Trucks on top
In November, light trucks reached a pinnacle that constantly is pursued but seldom attained. They outsold cars.
Not by much; the margin was only 573 sales. But carve it in stone: For November, light trucks were the best-selling vehicles in the land.
Light trucks began a string of annual sales records in 1993, and another peak is assured this year.
But market share is something else. Cars cling to the lead, although their margin has shrunk from 3.12 million in 1993 to 540,617 last year. It is major news when trucks grab the monthly sales title.
It has happened only three times: in November 1998; in December 1999; and last month, which was the closest of all. Trucks had 50.023 percent of the market last month, and cars had 49.977 percent. For the first 11 months of this year, cars had a bit more breathing room. They led by 587,354 sales and had a share of 51.8 percent.
For years, sales analysts have been predicting that it is just a matter of time until trucks surpass cars in the sales column. The new-product money is going to trucks, and trucks already dominate the sales scene at Ford Motor Co. (60 percent) and the Chrysler group (71 percent). The truck share of GM sales is 49 percent and growing.
Chalk it up
Car and light-truck sales slipped 1.5 percent from last year in October and 3.4 percent in November. But the industry will have a sales record to celebrate at the stroke of midnight on Dec. 31.
Eleven-month sales, excluding medium- and heavy-duty vehicles, were 16,166,134, higher than any other full year except 1999.
The Nov. 30 total was 792,213 short of 1999's record full-year total of 16,958,347. You have to go back to February 1993 to find a monthly total below 1 million.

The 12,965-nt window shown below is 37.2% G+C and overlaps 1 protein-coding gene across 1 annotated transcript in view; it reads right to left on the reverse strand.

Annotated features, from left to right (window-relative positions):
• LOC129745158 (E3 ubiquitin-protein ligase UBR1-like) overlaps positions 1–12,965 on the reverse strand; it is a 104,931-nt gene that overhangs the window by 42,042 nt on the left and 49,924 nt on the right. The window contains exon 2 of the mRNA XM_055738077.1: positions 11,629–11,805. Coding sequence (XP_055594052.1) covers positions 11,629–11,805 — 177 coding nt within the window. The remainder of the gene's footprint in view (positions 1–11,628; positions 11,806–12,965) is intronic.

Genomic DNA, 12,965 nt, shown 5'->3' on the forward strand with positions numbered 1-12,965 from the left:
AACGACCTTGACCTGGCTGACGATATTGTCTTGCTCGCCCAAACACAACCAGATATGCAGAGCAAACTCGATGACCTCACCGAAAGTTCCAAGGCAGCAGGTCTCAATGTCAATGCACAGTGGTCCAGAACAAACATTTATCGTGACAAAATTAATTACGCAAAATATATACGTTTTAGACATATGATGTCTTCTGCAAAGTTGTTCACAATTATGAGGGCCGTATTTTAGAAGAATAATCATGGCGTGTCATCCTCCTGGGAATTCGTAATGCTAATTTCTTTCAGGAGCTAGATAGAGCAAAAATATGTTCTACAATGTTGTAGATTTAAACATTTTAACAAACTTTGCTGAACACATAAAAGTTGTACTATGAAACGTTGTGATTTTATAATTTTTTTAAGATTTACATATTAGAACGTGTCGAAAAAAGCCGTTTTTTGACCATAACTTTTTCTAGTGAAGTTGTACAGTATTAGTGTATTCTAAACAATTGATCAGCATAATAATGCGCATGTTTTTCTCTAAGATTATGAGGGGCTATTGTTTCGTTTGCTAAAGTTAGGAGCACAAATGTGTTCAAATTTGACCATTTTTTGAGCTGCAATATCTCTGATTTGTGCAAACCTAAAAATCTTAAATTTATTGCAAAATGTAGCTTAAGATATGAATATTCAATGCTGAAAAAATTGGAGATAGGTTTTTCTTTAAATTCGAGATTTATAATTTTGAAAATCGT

To put it another way: In December the industry needs 31,689 deliveries per selling day to break the record. In November, the industry averaged 49,460 sales per selling day.
The seers fear that sales may drop as low as 16 million next year, down about 6 percent from this year. A decline is never good news, but consider: In the 104-year history of the U.S. auto industry, sales have topped 16 million only three times: in 1986, 1999 and 2000.
(Ssh!) Toyota has 10%
Toyota doesn't brag a lot about its ever-increasing sales; there's no sense in awakening congressional protectionists.
But sometimes a Toyota achievement screams for recognition. Like last month's 10.2 percent share of the entire U.S. car and light-truck market. That figure is for Toyota Motor Sales U.S.A. It includes Toyota and Lexus cars and trucks.
It wasn't Toyota's first time as a 10 percenter. The company had 10.6 percent of the U.S. pie last January and has been above 9 percent each month since July.
Would Toyota like to snare 10 percent of the American market for a full year? Of course it would - but, once again, say it in a whisper.
Should Toyota Motor Sales reach that goal, it would be the first foreign-based maker to do so. Volkswagen in its halcyon days of the 1960s never topped 6 percent.
You can e-mail John K. Teahen Jr. at [email protected]